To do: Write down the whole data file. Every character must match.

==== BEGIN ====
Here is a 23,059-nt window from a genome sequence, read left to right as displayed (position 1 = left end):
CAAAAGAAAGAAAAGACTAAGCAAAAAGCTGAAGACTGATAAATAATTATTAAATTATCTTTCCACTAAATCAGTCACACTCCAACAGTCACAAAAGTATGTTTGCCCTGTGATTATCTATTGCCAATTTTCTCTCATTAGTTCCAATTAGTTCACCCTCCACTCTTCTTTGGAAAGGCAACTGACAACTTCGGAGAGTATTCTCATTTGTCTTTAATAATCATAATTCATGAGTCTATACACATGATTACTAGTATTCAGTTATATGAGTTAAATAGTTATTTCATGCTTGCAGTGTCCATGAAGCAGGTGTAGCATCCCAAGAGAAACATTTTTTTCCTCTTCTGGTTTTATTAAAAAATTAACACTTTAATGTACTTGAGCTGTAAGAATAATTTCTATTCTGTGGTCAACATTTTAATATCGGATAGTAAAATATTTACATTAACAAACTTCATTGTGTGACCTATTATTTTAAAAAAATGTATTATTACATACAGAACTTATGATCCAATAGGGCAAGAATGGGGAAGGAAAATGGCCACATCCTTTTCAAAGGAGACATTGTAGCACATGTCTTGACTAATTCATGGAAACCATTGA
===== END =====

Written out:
Here is a 23,059-nt window from a genome sequence, read left to right as displayed (position 1 = left end):
CAAAAGAAAGAAAAGACTAAGCAAAAAGCTGAAGACTGATAAATAATTATTAAATTATCTTTCCACTAAATCAGTCACACTCCAACAGTCACAAAAGTATGTTTGCCCTGTGATTATCTATTGCCAATTTTCTCTCATTAGTTCCAATTAGTTCACCCTCCACTCTTCTTTGGAAAGGCAACTGACAACTTCGGAGAGTATTCTCATTTGTCTTTAATAATCATAATTCATGAGTCTATACACATGATTACTAGTATTCAGTTATATGAGTTAAATAGTTATTTCATGCTTGCAGTGTCCATGAAGCAGGTGTAGCATCCCAAGAGAAACATTTTTTTCCTCTTCTGGTTTTATTAAAAAATTAACACTTTAATGTACTTGAGCTGTAAGAATAATTTCTATTCTGTGGTCAACATTTTAATATCGGATAGTAAAATATTTACATTAACAAACTTCATTGTGTGACCTATTATTTTAAAAAAATGTATTATTACATACAGAACTTATGATCCAATAGGGCAAGAATGGGGAAGGAAAATGGCCACATCCTTTTCAAAGGAGACATTGTAGCACATGTCTTGACTAATTCATGGAAACCATTGA